Harry Potter and the Cursed Child

Harry Potter and the Cursed Child (c) Pottermore

German translation

How to talk about a play, when you are sworn to #Keepthesecret? It’s hard, but we will give try to describe our very magical Harry Potter and the Cursed Child experience to you without revealing to much about the play itself. What can be said without a doubt, is that you are in for a magical show if you are able to snatch tickets for the chronically sold out shows.

The play is based on an original new story of the Potter verse written by Jack Throne, who also wrote the stage adaption, John Tiffany and J.K. Rowling. Since the premier at the London Palace Theatre the official eighth story, set a decade after the original stories, is available for the world to read, however only in the scripted version, which is played at the Palace Theatre. J.K. Rowling herself released the first summary on her platform Pottermore back in 2015 in which she described the happenings in the eighth story as following:

It was always difficult being Harry Potter and it isn’t much easier now that he is an overworked employee of the Ministry of Magic, a husband, and father of three school-age children. 

While Harry grapples with a past that refuses to stay where it belongs, his youngest son Albus must struggle with the weight of a family legacy he never wanted. As past and present fuse ominously, both father and son learn the uncomfortable truth: sometimes, darkness comes from unexpected places.

Harry, Ginny und Albus Potter (Jamie Glover, Emma Lowndes und Theo Ancient) (c) Charlie Gray

The play opens up with what fans of the books and films know as the “last” scene. 19 years after the end of the war the Potter and Weasley-Granger families meet at Plattform 9 ¾ to send of Albus Severus and Rose off towards Hogwarts. From Rowling’s summary, we know a bit  of what happens then. Harry is, like Hermione, working at the ministry. Overworked, he has not enough time to spend with his family. Especially Albus Severus, Harry’s and Ginny’s second son struggles with the burden of having The-boy-who-live as a father. From there on the play develops and Harry finds himself and his family drawn back into the same pattern he has known since he was a boy: They have to save the world from the dark powers.

Harry Potter and the Cursed Child is staged as a two-part show. Visitors therefor are in for either one long day at the theatre with a matinee and an evening show or two evening performances on following days. The story, the staging and foremost the magic happening before your eyes make you forget that you probably paid too much money to see the play from a small seat with absolutely restricted legroom from high above the stage. One could never have imagined how perfectly the creators of the show make magic, spells and even flying happening. After seeing the play you will probably be more than able to understand why they won all theatre prices in the last season, when they opened. After reading the book, I was really curious how such things as described there should be able to happen without someone who can actually do magic but they do happen. When having an extremely close look you might be able to see how some of the magical tricks are working but that takes away nothing from the overall magic of the play. And in the end I am not entirely convinced that there wasn’t a wizard helping to make this show happening.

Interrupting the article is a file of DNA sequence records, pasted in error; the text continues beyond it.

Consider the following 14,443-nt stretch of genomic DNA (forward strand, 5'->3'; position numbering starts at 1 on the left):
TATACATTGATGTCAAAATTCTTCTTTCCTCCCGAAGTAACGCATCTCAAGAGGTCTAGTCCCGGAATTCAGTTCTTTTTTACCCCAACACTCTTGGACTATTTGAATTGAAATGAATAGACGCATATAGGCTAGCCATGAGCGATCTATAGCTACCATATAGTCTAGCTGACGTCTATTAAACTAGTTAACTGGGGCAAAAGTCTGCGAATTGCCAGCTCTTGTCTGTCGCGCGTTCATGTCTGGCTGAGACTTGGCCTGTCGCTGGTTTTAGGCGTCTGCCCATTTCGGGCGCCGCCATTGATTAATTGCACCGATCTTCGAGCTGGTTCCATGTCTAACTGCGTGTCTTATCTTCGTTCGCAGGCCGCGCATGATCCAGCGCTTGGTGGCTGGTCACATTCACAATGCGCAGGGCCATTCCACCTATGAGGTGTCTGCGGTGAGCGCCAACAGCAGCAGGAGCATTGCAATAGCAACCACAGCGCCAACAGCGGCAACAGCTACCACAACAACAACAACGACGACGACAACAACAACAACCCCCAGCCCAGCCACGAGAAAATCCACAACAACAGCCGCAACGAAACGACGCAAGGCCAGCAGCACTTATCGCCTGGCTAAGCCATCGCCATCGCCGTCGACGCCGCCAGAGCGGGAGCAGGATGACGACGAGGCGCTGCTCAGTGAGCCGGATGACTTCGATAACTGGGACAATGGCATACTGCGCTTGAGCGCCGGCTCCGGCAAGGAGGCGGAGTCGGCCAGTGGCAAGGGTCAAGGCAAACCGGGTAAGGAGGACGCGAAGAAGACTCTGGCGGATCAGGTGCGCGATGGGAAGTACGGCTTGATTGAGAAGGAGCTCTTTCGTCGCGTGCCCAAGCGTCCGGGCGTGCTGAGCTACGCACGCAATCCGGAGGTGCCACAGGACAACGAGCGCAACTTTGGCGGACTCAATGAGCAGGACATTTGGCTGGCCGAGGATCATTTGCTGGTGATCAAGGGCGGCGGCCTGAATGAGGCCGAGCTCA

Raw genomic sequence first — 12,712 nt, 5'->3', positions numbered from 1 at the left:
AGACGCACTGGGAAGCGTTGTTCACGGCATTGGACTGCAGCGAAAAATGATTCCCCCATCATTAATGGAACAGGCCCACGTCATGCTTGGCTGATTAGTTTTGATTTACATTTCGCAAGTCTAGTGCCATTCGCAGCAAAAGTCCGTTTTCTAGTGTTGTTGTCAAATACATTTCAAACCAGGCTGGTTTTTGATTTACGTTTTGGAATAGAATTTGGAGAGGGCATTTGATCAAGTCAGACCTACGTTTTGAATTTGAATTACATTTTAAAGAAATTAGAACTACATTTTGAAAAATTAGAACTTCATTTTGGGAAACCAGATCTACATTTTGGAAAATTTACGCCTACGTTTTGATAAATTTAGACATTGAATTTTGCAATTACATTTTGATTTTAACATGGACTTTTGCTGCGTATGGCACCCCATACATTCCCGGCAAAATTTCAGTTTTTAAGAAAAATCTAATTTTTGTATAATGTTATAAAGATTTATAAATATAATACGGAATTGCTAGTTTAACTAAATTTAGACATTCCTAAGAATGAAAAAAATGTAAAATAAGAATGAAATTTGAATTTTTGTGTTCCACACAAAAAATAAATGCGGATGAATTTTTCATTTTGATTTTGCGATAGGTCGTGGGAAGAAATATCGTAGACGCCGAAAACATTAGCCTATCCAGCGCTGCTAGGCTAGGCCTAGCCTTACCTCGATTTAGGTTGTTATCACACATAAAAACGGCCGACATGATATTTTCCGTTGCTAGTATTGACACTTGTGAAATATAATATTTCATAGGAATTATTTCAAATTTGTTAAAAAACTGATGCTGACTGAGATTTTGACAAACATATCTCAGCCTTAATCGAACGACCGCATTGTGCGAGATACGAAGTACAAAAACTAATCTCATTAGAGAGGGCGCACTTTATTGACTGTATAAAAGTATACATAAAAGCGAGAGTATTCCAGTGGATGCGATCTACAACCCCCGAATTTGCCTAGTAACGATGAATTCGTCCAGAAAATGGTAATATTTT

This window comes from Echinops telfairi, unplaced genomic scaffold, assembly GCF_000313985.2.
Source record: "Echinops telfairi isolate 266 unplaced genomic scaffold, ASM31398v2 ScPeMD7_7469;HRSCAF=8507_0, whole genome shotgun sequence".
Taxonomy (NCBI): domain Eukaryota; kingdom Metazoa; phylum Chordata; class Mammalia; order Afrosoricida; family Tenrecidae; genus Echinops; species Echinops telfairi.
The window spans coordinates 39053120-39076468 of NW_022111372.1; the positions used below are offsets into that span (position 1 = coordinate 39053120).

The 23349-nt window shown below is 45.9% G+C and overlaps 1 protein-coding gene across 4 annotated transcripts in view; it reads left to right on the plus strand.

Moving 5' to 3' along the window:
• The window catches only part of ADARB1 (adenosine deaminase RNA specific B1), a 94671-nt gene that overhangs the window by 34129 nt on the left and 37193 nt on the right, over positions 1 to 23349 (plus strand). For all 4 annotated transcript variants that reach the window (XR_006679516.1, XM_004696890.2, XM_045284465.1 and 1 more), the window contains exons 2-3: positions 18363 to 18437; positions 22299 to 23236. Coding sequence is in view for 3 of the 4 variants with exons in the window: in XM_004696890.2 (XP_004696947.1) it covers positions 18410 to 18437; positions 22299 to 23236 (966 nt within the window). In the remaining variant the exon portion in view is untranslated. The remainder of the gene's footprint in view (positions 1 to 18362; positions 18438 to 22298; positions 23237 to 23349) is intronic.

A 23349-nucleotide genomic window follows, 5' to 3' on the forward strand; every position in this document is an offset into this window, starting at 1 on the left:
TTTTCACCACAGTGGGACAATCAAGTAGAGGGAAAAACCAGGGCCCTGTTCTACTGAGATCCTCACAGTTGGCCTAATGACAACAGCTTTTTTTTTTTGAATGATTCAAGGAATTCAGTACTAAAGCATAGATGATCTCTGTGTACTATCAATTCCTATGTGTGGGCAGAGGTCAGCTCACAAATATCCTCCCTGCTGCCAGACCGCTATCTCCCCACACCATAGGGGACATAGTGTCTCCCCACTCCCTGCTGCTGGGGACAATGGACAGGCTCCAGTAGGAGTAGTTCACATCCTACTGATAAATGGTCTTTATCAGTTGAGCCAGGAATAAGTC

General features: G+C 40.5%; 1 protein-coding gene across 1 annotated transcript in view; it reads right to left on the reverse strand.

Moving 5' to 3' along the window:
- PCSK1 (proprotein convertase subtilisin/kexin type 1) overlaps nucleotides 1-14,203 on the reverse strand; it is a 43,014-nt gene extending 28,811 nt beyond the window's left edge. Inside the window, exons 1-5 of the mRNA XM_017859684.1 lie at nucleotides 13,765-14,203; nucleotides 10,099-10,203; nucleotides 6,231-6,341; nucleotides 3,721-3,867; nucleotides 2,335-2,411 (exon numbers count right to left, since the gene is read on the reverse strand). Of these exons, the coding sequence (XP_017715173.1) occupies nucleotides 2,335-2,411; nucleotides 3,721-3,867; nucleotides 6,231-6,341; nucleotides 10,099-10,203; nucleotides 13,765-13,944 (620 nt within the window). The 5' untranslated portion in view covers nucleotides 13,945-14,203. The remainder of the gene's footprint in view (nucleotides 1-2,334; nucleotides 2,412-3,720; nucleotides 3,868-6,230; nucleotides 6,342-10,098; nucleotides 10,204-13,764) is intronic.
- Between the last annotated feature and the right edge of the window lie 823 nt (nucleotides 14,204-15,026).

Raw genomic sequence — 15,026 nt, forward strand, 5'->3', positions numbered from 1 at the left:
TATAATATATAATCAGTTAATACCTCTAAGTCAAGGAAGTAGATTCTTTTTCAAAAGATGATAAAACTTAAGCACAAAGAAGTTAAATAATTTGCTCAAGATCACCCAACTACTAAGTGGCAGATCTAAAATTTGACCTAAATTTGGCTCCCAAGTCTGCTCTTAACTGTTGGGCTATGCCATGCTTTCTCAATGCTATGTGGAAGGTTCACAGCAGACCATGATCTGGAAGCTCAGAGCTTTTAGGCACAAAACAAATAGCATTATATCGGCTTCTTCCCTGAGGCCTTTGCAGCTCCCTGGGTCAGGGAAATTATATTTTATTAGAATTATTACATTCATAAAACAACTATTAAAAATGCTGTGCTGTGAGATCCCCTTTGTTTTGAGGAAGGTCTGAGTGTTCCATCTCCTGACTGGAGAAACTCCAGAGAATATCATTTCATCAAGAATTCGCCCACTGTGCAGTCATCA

Even by keeping all the secrets, there are some things, that must be said. Including giving praise for the awesome cast. Lead by Jamie Glover (Harry), Thomas Aldridge (Ron) and Rakie Ayola (Hermoine) as the Golden Trio everyone pours their heart and soul into the show. Even at the end of the second act of the second part, when it comes to the big showdown (which we will not spoil any more than we already did) everyone gives everything to make the magic happening. Furthermore the stage hands must be named, who dressed in cloaks as the rest of the wizards, make props like tables, chairs and even a bed disappear with a “woosh” of their cloaks.

It is, for both the audience and the cast a very intense experience when you see the show on a two-show-day, as Ron actor Thomas Aldridge stated on Twitter, but it’s worthwhile. It’s an event that absolutely draws the attention from the audience the entire time. You won’t hear anyone talking throughout the play (as we would wish it would be in every musical as well) but you will hear more gasping of surprise, laughter and sighs than everywhere else. Every Potter Lover who has been raised with the characters will probably love the play. For sure, everyone has grown up, as the readers did, but that does not take away the magic. A new generation of wizards takes over and they do a damn good job! You might feel slightly irritated by one or the other character, especially when your favourite one is a bit different from what you are used to, but you will get over that very quickly.

Ron, Rose und Hermine Granger-Weasley (Thomas Aldridge, Helen Aluko und Rakie Ayola) (c) Charlie Gray

At the end a shout out to the casting directors of the play! Not only did they find fantastic actors to take the iconic characters to stage, but they also gave the role of Hermione to an actress with coloured skin, which is a huge step in making stages and casting for existing roles become more diverse. Characters do not always need to be as we are used to. Hermione in this play is different, but also the same. And Actress Rakie Ayola portrays the character absolutely magical!